Starting a Small Business in London

Technology has evolved and introduced key solutions to the business world, even if it did create a few hurdles along the way. However, the landscape it set out is perfect for small businesses, which is evident if you consider that there are now 59% more small businesses in the UK than there were in 2020. This doesn’t mean launching a business is easy by any stretch; it simply means that the tools to do so are more readily available. Below, we’ll tell you how to launch a small business in London. 

Decide on a Business Structure

Before doing anything else, you need to decide on a business structure. Each of the three business structures has a unique set of benefits and drawbacks, especially regarding tax regulations and employment. Here’s a summary of each one:

  • Limited company. A limited company is separate from its owner, meaning the owner is “employed” and paid a wage. This is split into two categories – limited by guarantee or limited by share. 
  • Partnership. Two people running a business – an alliance of sole traders where each party share risk and reward. 
  • Sole trader. Simple structure, designed for people with zero plans to employee people – think private contractors. 

Work Out Costs Against Budget

Starting a business in London isn’t cheap, but the total cost will depend on the type of business and the end goals. The expenses of starting a business typically include a business property (unless remote operation), staff wages, HR, marketing, securing licenses and so much more. A study by Geniac found that the average business spends £22,756 to cover the essential business costs, and that’s before factoring any additional purchases over the top. 

With this in mind, you’ll need to work out your starting budget and start thinking about securing financial support to keep you afloat until trade picks up. 

A Unique Selling Point

Your business needs to have that winning element to draw customers in – a unique selling point (USP). A USP doesn’t have to be a service or product, it could be that you offer all new customers a 30% discount.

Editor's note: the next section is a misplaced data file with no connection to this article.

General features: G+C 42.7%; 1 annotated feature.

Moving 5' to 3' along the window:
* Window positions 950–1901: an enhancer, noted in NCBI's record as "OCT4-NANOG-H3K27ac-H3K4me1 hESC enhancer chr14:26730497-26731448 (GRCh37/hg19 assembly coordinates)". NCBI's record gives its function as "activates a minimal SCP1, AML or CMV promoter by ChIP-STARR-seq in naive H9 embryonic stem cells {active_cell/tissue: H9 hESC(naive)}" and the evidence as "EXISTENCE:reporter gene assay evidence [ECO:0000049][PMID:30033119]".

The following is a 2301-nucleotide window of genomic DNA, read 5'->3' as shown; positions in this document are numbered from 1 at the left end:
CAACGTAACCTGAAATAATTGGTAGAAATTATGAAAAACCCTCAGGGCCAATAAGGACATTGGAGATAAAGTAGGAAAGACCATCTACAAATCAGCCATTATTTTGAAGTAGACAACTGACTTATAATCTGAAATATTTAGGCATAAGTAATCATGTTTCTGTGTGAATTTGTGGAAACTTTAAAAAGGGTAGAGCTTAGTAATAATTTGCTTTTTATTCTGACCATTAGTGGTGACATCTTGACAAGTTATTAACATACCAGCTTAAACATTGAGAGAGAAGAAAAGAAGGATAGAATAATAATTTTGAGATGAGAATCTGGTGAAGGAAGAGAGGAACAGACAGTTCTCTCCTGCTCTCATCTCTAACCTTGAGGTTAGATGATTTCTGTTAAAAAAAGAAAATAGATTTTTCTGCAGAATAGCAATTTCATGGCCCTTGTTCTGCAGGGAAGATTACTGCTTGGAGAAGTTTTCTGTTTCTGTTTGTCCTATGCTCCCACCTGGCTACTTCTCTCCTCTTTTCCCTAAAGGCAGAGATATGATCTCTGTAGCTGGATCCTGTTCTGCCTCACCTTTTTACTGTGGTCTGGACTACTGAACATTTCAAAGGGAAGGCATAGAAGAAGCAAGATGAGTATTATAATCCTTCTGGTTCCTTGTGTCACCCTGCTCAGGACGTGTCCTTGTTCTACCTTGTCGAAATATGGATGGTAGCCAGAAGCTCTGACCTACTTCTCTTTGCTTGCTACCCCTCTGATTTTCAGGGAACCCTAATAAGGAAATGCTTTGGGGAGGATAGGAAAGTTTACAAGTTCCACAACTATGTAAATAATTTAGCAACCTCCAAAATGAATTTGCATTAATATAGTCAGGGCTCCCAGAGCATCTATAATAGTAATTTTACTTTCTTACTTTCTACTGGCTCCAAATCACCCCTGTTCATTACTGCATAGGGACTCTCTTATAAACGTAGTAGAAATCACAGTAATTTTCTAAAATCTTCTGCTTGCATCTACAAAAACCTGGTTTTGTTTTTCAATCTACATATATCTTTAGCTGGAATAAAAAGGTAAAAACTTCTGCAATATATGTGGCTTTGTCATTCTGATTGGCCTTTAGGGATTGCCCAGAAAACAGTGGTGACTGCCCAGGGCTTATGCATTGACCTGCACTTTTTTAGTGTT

Write a Business Plan

A business plan is your chance to codify your business. This document will include your company values, goals, costs, projections, financial sources, and market research. Writing a business plan is important because it will keep you grounded during the startup phase and it will show potential investors that you’ve done your homework. 

Talent Acquisition and Management

You need to find a cost-effective way to source talent. Getting set up on social media channels, especially LinkedIn is a great way to do this for very little cost. Alternatively, you can get in touch with recruitment agencies and start posting your ads on sites like Indeed. 

Once you’ve hired talent, you’re going to need to manage them effectively, which means having a functional HR department. However, as a startup business, your funds will be limited. Therefore, you can outsource your HR needs to a reputable third-party company like HR Dept in Sutton.

Business Banking and Insurance

You will need to open a business bank to trade from, even if you’re a sole trader. Even though you can theoretically trade from a personal account, your bank may block the account if they notice unusual activities, like large business transactions. Additionally, when it comes to filing taxes, separating funds within your account will become complicated. 

After putting in months of hard work and investing cash in your business, you have to protect your assets. The best way to do this is to take out appropriate business insurance – you can learn about the different types here. 

Trademarks and Web Domains

During your startup phase, you’ll need to secure a web domain to avoid disappointment – make sure it’s short and relevant to your business. As well as this, you may want to apply for any trademarks, as these can take a while to process. 

Social Media and Website Building

With your business registered with Companies House and your domain name secured, you’ll need to build your website. If you only have funds for a basic site to begin with, that’s more than acceptable, as you can grow in the future. You will also need to start social media channels to let your potential audience know you’re there. 

Starting a business can be relatively straightforward, especially if you follow the roadmap above and make sure you put enough hours into research and planning. Remember, you don’t need to hire someone for every potential position, as you can outsource a lot of tasks.